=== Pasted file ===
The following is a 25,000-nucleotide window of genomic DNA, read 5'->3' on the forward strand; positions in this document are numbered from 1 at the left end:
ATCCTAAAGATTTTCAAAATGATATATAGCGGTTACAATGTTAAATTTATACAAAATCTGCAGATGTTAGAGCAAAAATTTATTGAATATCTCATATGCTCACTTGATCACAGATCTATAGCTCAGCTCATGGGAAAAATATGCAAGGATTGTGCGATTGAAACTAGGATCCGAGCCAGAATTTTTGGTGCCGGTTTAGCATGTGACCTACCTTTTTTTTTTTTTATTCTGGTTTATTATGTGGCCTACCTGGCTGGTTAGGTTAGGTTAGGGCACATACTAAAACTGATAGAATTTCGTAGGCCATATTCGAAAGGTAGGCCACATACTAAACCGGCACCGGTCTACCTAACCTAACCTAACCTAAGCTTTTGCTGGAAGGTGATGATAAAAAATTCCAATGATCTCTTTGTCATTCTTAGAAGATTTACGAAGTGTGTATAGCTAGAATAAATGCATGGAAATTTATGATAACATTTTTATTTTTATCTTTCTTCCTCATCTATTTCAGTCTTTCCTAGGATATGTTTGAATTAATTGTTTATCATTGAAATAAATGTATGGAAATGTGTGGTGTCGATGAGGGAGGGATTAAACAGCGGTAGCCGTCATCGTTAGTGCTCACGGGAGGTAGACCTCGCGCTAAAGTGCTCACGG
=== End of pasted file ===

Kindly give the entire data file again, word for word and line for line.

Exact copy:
The following is a 25,000-nucleotide window of genomic DNA, read 5'->3' on the forward strand; positions in this document are numbered from 1 at the left end:
ATCCTAAAGATTTTCAAAATGATATATAGCGGTTACAATGTTAAATTTATACAAAATCTGCAGATGTTAGAGCAAAAATTTATTGAATATCTCATATGCTCACTTGATCACAGATCTATAGCTCAGCTCATGGGAAAAATATGCAAGGATTGTGCGATTGAAACTAGGATCCGAGCCAGAATTTTTGGTGCCGGTTTAGCATGTGACCTACCTTTTTTTTTTTTTATTCTGGTTTATTATGTGGCCTACCTGGCTGGTTAGGTTAGGTTAGGGCACATACTAAAACTGATAGAATTTCGTAGGCCATATTCGAAAGGTAGGCCACATACTAAACCGGCACCGGTCTACCTAACCTAACCTAACCTAAGCTTTTGCTGGAAGGTGATGATAAAAAATTCCAATGATCTCTTTGTCATTCTTAGAAGATTTACGAAGTGTGTATAGCTAGAATAAATGCATGGAAATTTATGATAACATTTTTATTTTTATCTTTCTTCCTCATCTATTTCAGTCTTTCCTAGGATATGTTTGAATTAATTGTTTATCATTGAAATAAATGTATGGAAATGTGTGGTGTCGATGAGGGAGGGATTAAACAGCGGTAGCCGTCATCGTTAGTGCTCACGGGAGGTAGACCTCGCGCTAAAGTGCTCACGG